Toward a Unified Theory of Reliability for Social Measurement.

by David J. Armor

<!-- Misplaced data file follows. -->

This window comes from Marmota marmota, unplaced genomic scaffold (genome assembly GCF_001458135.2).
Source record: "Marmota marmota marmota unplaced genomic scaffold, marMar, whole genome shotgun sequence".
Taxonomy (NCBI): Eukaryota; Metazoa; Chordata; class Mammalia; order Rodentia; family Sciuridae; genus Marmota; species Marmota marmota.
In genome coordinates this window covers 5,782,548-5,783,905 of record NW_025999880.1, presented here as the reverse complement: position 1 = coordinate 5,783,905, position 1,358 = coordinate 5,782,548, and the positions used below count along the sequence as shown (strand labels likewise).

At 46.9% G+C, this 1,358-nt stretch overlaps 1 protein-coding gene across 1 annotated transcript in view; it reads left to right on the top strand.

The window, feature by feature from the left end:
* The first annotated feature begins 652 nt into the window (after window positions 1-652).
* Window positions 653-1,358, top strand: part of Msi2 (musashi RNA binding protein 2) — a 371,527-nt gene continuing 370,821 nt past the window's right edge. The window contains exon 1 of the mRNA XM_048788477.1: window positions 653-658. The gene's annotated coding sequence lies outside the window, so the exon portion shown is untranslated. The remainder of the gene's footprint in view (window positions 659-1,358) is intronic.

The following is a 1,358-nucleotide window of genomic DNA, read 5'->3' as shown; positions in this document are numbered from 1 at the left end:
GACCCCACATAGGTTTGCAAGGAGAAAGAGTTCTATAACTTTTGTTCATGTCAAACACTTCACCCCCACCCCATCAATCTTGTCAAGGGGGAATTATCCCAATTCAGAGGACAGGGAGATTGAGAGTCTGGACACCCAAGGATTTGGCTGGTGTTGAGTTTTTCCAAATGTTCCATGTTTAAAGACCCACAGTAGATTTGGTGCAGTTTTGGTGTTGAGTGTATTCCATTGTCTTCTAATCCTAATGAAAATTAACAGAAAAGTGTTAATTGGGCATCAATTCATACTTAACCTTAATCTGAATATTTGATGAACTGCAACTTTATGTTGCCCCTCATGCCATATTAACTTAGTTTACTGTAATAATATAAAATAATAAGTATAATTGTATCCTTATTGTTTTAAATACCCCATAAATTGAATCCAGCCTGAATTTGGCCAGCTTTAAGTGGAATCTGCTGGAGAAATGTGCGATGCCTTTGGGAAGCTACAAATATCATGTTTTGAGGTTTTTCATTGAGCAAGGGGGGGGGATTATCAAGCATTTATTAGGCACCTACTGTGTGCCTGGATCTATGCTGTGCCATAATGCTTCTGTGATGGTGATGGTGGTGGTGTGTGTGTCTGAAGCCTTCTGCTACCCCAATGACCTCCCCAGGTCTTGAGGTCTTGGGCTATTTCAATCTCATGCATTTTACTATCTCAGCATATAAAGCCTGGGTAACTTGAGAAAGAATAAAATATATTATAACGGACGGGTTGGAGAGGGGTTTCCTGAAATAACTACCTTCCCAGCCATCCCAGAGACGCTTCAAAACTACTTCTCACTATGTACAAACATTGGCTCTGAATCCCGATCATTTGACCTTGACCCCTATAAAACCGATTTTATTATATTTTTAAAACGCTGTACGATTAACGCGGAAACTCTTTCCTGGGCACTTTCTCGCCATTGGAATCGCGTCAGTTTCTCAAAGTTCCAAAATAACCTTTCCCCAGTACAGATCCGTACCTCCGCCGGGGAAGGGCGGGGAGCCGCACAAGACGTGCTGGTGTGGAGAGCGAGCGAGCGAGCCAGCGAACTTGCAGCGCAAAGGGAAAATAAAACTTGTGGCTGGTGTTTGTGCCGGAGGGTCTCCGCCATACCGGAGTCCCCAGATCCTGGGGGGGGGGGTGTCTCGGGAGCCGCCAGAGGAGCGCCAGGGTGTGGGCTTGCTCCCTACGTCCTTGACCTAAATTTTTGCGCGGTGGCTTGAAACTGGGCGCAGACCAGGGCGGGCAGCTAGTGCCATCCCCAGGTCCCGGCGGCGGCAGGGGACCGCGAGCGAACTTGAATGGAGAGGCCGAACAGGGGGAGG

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Two major models have dominated the assessment of reliability in social measurement: internal consistency and stability over time. With internal consistency models, there is no repeated measurement of the same items or instruments over time; with stability models, idiosyncratic change over time (or certain classes of change) is treated as error even though it is "true" change. These two models are combined into a single and more general "time-item" model that combines their advantages and tempers their weaknesses. Using an analysis of variance approach, the model results in a new coefficient, delta, that can be calculated as a simple function of mean squares from an ANOVA table. The time-item model also leads to a more complete estimation of change score reliability, also computable from an ANOVA table. Empirical examples from two different longitudinal studies show that delta provides a more stable and more realistic estimate of reliability in over-time studies. (For the American Sociological Review.)

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